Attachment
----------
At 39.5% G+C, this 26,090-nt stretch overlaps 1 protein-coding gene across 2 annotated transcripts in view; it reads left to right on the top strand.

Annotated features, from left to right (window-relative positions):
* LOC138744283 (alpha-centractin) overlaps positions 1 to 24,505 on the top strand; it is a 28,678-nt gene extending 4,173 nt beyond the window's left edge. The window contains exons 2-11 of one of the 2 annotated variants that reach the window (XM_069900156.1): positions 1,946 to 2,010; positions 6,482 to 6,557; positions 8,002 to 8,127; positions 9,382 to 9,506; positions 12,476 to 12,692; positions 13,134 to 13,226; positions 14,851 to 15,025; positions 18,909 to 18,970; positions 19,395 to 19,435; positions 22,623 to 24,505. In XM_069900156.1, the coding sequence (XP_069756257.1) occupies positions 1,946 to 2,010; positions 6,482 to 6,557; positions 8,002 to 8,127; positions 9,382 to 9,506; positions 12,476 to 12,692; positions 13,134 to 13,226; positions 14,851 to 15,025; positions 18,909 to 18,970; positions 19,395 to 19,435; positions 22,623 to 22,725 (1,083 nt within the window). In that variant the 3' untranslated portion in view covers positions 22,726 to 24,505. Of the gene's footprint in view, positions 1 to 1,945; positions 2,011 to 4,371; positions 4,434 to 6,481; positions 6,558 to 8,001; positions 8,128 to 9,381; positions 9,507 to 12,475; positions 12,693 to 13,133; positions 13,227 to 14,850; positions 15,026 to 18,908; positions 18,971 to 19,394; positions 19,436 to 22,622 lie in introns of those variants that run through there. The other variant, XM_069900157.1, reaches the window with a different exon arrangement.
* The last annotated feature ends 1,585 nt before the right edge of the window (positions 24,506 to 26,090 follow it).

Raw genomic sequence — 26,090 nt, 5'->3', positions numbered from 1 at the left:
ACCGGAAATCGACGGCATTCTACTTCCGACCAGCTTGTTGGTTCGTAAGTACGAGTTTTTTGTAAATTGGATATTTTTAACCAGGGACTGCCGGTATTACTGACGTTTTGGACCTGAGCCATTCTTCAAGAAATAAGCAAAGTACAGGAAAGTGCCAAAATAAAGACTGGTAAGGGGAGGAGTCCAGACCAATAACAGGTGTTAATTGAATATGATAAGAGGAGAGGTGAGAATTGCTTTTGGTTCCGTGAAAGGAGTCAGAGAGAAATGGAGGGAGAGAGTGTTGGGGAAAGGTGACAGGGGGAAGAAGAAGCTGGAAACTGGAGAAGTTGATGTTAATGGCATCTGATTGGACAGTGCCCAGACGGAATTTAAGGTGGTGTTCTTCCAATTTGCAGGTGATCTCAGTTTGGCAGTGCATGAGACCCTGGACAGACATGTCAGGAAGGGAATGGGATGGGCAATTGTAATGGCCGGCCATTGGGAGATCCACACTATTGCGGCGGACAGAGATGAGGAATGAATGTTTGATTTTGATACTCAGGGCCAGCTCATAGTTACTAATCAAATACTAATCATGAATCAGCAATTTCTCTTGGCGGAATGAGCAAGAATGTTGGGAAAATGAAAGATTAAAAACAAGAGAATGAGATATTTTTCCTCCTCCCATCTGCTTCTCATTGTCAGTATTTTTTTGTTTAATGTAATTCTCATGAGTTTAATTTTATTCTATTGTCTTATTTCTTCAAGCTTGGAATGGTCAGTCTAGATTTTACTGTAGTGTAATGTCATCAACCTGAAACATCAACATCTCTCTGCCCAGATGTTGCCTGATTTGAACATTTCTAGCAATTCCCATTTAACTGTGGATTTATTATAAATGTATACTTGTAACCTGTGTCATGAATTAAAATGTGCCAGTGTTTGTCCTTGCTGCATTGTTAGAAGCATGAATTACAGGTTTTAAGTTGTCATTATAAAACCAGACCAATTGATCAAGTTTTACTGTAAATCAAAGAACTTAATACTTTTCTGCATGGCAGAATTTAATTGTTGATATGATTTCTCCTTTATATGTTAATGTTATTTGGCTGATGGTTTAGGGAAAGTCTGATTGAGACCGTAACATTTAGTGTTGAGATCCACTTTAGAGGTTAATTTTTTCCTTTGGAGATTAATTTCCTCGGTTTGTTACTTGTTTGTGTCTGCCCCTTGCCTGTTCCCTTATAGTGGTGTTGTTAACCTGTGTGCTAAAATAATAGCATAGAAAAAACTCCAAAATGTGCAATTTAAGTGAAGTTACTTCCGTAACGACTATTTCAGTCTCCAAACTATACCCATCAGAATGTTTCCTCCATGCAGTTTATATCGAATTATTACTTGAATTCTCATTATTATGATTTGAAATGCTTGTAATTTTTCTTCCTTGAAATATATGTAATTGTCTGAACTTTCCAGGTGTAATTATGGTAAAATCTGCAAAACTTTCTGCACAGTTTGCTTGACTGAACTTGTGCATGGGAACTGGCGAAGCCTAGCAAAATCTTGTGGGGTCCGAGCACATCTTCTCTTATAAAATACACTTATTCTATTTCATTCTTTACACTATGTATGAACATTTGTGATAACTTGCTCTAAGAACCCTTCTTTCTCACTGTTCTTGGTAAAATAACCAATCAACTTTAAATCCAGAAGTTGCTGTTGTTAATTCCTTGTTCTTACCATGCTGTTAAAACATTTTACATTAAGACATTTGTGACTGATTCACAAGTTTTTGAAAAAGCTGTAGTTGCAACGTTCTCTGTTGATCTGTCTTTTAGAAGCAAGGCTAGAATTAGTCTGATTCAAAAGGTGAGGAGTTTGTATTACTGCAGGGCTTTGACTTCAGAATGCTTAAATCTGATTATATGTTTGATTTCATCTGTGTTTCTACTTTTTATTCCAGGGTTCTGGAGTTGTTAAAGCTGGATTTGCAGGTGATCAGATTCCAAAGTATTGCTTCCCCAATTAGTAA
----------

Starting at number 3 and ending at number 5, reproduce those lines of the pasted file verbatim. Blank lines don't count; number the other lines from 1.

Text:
* LOC138744283 (alpha-centractin) overlaps positions 1 to 24,505 on the top strand; it is a 28,678-nt gene extending 4,173 nt beyond the window's left edge. The window contains exons 2-11 of one of the 2 annotated variants that reach the window (XM_069900156.1): positions 1,946 to 2,010; positions 6,482 to 6,557; positions 8,002 to 8,127; positions 9,382 to 9,506; positions 12,476 to 12,692; positions 13,134 to 13,226; positions 14,851 to 15,025; positions 18,909 to 18,970; positions 19,395 to 19,435; positions 22,623 to 24,505. In XM_069900156.1, the coding sequence (XP_069756257.1) occupies positions 1,946 to 2,010; positions 6,482 to 6,557; positions 8,002 to 8,127; positions 9,382 to 9,506; positions 12,476 to 12,692; positions 13,134 to 13,226; positions 14,851 to 15,025; positions 18,909 to 18,970; positions 19,395 to 19,435; positions 22,623 to 22,725 (1,083 nt within the window). In that variant the 3' untranslated portion in view covers positions 22,726 to 24,505. Of the gene's footprint in view, positions 1 to 1,945; positions 2,011 to 4,371; positions 4,434 to 6,481; positions 6,558 to 8,001; positions 8,128 to 9,381; positions 9,507 to 12,475; positions 12,693 to 13,133; positions 13,227 to 14,850; positions 15,026 to 18,908; positions 18,971 to 19,394; positions 19,436 to 22,622 lie in introns of those variants that run through there. The other variant, XM_069900157.1, reaches the window with a different exon arrangement.
* The last annotated feature ends 1,585 nt before the right edge of the window (positions 24,506 to 26,090 follow it).

Raw genomic sequence — 26,090 nt, 5'->3', positions numbered from 1 at the left: